Q2 2018: An Aging Expansion - Your Portfolio Checkup

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In early March, the current bull market celebrated its 9th birthday – a milestone for an expansion that few have believed in.  

This is now the second longest bull market since the Great Depression, trailing only the Technology Bubble of the 1990s. While the current market continues to have solid fundamentals, risks do rise as the expansion ages, making now a good time to review your asset allocation and risk tolerance.

Almost every step of this nearly decade long expansion has climbed a wall of worry.  

Concerns about a credit downgrade (2011), the debt ceiling (2012), the Fed “taper tantrum” (2014), and an oil price collapse (2014-2016) have all caused short-term market corrections. There have been twelve pullbacks of 5% or more, along with four corrections of greater than 10%. The summer 2011 drop of -19.4% might not have met Wall Street’s technical definition of a bear market (a 20% loss or greater), but it certainly felt like a mini-bear. Many market pundits would say this has been the most hated bull market ever – making it very difficult for retail investors to participate without a disciplined, objective strategy.

Despite investor pessimism, this economic expansion has been supported by solid fundamental growth. Coming out of a very deep trough in 2009, low inflation and stimulative interest rates have helped fuel a slow economic recovery.  

Corporate profits have benefited from these tailwinds and moved steadily up. Despite a softening in 2014-2016, attributable to a drop in oil prices, the overall trajectory of earnings has pushed the market higher. Even today, looking at expected 2018 earnings, the market trades at 17.4 times earnings – roughly in line with its long-term average of 17.2 times. While we wouldn’t argue that the market is cheap, it doesn’t appear to be significantly overvalued.

There are, of course, issues we are concerned about. A trade war can have a big impact on corporate earnings, especially for large cap companies with significant overseas revenue. The growing national deficit is a concern on how it impacts credit ratings, inflation, and interest rates. There is also the concern that corporate earnings estimates may be too high. The recent tax overhaul has boosted most company’s earnings estimates, but there is a risk that some of the optimism may be overdone.

One of the biggest shifts in the market, and an area we’re watching closely, has been the change in interest rates. The Federal Reserve has now raised short-term interest rates six times this cycle, and they expect to continue raising rates through 2018 and into 2019.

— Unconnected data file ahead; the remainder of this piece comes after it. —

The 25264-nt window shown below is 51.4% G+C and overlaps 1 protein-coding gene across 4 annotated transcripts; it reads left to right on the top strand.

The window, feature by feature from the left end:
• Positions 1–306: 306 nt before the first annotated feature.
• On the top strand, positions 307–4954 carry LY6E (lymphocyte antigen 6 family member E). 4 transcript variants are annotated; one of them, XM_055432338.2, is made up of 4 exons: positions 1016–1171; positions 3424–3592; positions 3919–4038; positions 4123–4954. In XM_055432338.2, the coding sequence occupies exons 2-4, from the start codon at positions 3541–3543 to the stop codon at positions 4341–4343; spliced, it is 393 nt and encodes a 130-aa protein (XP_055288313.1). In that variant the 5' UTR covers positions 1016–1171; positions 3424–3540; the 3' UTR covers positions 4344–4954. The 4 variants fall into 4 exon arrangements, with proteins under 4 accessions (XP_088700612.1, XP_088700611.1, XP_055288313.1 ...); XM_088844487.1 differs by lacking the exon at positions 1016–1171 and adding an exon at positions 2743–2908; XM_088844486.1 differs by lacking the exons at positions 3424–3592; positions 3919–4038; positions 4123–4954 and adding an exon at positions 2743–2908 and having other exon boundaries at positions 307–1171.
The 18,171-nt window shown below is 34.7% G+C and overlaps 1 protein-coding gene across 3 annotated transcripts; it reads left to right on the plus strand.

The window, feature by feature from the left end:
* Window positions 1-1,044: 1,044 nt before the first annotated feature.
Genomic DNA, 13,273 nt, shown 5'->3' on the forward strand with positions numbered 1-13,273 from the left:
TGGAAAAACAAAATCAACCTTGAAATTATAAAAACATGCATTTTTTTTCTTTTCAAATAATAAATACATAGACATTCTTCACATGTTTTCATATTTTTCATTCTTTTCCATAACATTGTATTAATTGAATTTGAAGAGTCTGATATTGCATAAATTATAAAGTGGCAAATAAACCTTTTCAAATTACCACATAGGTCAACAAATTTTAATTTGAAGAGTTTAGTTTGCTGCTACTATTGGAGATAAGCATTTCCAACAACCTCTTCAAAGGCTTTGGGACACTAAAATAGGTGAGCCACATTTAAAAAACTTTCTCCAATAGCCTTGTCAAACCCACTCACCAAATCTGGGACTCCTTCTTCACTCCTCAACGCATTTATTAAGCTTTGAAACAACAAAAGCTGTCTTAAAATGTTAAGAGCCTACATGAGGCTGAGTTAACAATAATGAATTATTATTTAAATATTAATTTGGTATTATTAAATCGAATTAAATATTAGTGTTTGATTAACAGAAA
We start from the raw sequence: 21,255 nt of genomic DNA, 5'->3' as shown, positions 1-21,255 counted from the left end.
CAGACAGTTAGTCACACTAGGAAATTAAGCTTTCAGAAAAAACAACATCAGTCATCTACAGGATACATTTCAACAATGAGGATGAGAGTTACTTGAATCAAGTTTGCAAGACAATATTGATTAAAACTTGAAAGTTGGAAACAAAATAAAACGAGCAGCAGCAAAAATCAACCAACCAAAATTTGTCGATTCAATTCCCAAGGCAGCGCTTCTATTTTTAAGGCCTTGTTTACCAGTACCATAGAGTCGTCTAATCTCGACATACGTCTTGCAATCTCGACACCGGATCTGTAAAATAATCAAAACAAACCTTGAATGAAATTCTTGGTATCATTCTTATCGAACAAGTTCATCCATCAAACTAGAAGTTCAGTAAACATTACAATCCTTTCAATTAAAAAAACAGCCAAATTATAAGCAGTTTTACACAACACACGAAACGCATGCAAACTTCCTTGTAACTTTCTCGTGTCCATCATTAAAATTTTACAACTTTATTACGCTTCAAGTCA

In December, the yield on short-term Treasury notes went above the S&P 500’s dividend yield. After almost a decade of very low interest rates (less than 1% in many cases), yields are finally up. The 2-year Treasury note now yields 2.5%, above the S&P 500’s 1.8% dividend yield. Other high quality short-term securities (CDs, agencies, and high quality corporates) are now approaching 3.0%. The penalty for investing in fixed income is [slowly] going away.

A more attractive fixed income environment is a good opportunity to review your asset allocation. Over time, the stock market goes up roughly 75% of the time, so it pays to be invested. Yet, when a bear market does arrive, it typically lasts 18 months and stocks see an average decline of 38%. For someone in retirement, losing over one-third of your portfolio can be life altering.

You need a portfolio allocation consistent with your risk tolerance and time horizon. While it’s important to be invested in high quality companies over the long-term, you also need an allocation that is “survivable”. We need to be able to ride through the tough markets in order to benefit when the market turns positive.

We would be happy to talk with you in the coming months to make sure you have the right asset allocation, not just for the 9th year of this bull, but for any market circumstance. 

The information provided herein is obtained from sources believed to be reliable, but no representation or warranty is made as to its accuracy or completeness. All securities products mentioned in this newsletter are not insured by the FDIC or any Federal government agency and may lose value. Investments are not a deposit of or guaranteed by a bank or any bank affiliate. Please notify Allied Investment Advisors if there have been any changes to your financial situation or investment objectives or if you wish to impose or modify any reasonable restrictions on the management of your accounts through Allied Investment Advisors.